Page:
This is not a nice word. It conjures up personal memories
from our youth, I time when a teacher scolded you in front of a class or
unfairly gave you detention that impacted something else. I am sitting in the
warm sun eating breakfast right now, and I am willing to bet the warm,
delicious toast I am enjoying, that your mood just changed as you
remembered an incident of your own.
Punishment of old made us feel less worthy, it stripped us
of dignity and created resentment. It was often personal, or at least it felt
that way. Did it work though? According to research,
“Instead of changing behavior, these established punishments create
resentment and damage the relationship between student and
So what’s the big deal? Or more pointedly, why are we stuck
not knowing how to handle this?
Punitive actions are intended to encourage the child to
stop the bad behaviour. We then need to define what bad behaviour is. I did
this once, or should I say I started to define bad behaviour, by page 6 I was
still not convinced I had covered it all so I hit delete and instead wrote:
respect, choice and consequence.
In my mind the thinking behind punishment is broader than a
simple debate on what to do as punishment. As I write this post I am
seeing just how big the topic is.
But what is clear is that we need to start with the
question: “what are we trying to achieve?”
At our school we have some simple principles and they seem
to serve us well. Firstly, we believe in respect, not the kind
that says you must call me ma’am but the kind that says ‘I see you and I
respect you and thank you for doing the same for me.’ Respect means you don’t
just leave the classroom, it means you put up your hand rather than interrupt
or you learn the art of joining a conversation. Respect means that teachers
come prepared and engage children as people with a contribution to make.
Secondly, we work on choice and consequence, which is a
powerful life principle we get to espouse daily. Thirdly, we use restorative justice as a way to make sure
that we don’t isolate and break down the children we are trying to build up,
but also as a way to acknowledge the impact on the broader community.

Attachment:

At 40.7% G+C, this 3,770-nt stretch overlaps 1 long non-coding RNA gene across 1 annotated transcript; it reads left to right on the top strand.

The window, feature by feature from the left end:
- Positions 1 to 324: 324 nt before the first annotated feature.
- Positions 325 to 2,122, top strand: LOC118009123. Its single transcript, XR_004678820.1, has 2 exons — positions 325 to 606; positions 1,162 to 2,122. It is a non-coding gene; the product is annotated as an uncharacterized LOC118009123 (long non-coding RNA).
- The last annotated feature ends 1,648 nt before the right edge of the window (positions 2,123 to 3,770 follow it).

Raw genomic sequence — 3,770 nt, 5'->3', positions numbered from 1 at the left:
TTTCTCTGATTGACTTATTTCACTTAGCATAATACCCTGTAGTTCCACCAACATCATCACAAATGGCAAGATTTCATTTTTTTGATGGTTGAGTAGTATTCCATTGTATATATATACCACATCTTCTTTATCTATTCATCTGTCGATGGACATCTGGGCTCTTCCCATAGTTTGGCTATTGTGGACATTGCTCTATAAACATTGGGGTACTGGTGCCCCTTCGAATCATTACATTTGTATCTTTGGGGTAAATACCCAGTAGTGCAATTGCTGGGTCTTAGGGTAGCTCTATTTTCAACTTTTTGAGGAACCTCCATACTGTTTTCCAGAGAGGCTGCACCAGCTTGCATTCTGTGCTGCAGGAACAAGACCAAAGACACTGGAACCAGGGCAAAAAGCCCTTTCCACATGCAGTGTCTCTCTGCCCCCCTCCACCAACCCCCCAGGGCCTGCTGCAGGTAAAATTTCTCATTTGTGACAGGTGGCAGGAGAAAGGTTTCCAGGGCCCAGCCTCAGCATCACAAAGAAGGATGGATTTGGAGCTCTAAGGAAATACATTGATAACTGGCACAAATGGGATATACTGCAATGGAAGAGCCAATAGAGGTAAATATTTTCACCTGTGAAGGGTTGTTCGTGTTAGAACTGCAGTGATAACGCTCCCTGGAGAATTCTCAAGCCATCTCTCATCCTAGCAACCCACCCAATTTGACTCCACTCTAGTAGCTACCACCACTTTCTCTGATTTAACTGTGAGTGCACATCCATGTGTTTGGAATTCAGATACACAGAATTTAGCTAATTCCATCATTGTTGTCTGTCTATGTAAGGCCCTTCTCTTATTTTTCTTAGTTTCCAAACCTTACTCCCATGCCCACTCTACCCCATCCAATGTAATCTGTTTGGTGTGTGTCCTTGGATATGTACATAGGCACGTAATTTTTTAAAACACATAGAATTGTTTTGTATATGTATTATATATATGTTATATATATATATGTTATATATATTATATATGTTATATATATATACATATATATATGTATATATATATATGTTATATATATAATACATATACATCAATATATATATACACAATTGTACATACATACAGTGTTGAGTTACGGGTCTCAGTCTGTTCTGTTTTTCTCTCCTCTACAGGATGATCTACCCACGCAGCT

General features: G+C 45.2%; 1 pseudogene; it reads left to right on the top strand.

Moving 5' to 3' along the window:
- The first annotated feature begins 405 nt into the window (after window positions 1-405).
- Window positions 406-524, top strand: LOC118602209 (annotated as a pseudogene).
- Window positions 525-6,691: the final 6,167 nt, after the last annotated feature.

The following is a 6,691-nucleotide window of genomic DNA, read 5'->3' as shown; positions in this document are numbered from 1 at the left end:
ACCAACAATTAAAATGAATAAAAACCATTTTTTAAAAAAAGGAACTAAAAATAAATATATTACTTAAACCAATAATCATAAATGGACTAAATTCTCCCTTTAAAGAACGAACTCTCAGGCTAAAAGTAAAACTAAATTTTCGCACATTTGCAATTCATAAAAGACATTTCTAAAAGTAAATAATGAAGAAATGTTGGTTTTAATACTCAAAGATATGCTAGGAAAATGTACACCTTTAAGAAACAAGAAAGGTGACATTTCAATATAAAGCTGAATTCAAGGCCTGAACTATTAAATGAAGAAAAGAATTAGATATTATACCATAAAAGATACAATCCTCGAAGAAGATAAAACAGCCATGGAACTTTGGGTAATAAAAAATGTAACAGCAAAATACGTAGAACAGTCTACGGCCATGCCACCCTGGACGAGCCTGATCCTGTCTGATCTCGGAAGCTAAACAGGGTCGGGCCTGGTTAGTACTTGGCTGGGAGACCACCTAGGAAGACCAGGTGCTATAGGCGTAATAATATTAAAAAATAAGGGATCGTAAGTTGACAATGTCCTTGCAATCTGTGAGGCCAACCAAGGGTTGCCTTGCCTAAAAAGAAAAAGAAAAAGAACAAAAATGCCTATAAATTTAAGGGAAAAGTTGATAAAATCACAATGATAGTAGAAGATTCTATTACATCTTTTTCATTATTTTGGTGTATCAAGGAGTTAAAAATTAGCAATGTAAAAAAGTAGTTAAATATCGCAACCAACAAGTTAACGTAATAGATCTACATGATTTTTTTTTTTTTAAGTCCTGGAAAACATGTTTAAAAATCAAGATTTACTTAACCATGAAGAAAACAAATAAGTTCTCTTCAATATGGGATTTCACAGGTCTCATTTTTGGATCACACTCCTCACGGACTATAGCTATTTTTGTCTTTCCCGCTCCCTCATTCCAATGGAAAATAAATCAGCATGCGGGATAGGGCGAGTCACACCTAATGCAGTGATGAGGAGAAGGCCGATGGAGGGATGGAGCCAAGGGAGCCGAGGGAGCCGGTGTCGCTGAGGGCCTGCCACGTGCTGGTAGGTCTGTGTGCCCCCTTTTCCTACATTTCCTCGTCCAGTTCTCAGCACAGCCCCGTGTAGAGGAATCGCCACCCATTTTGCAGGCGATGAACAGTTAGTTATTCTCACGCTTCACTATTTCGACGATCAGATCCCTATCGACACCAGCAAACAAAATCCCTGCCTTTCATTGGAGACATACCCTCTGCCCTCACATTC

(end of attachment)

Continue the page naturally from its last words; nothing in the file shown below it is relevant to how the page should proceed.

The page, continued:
But does any of this actually work and is it understood by
the children, the parents and even the teachers. Some challenges we face is
that this type of work is not done in front of a class and it not usually
visible to others. This type of work is calm and thought out rather than rash
and emotional. This type of work respects the individual and fits in with a
larger plan. It is not knee jerk reaction to isolated incidents. This type of
work takes the whole school community into account and acknowledges that
everyone is impacted by all behaviours. This type of work is often unnoticed.
As a result it can seem as if nothing is being done. The only time a quick, on
the spot, instinctive reaction is called for is if someone is in danger –
emotionally or physically- or if it is part of the overall plan.
Having said this, the push back is not that the approaches
are not working, the push back comes from the greater school community (the
people typically not involved in the incidents or the solution) feel that they
need to see for themselves that there has been justice.
It is human nature to want to see justice. There are two
key factors in this statement: 1) justice, and 2) see. Not only to we want
wrongs to be righted but we want proof, we want to witness the trial and the
execution. Off with his head! We can’t keep our noses out of it – why bad news
always sells, why TV drama will always be compelling and why we are not happy
if our assailant is not, in some way, publicly shamed. This is not about
justice, I believe in justice (Restorative Justice), this is about perception
and human nature.
So what is my conclusion?
Punishment has a purpose. We cannot write up policies under
the heading of ‘punishment’, we must write up policies under the heading of
‘purpose’. When we forget what we are trying to do then we get lost.
Also, communication! Human nature won’t change so we need a
channel that enables the greater school community to get their justice.
Restorative justice, for me, is the key. This approach acknowledges that the
greater community is impacted even if the incident is far removed in time and
This article is by no means complete or all encompassing,
it is a conversation about discipline in schools and its purpose.
Author: Lauren Edmunds – Copyright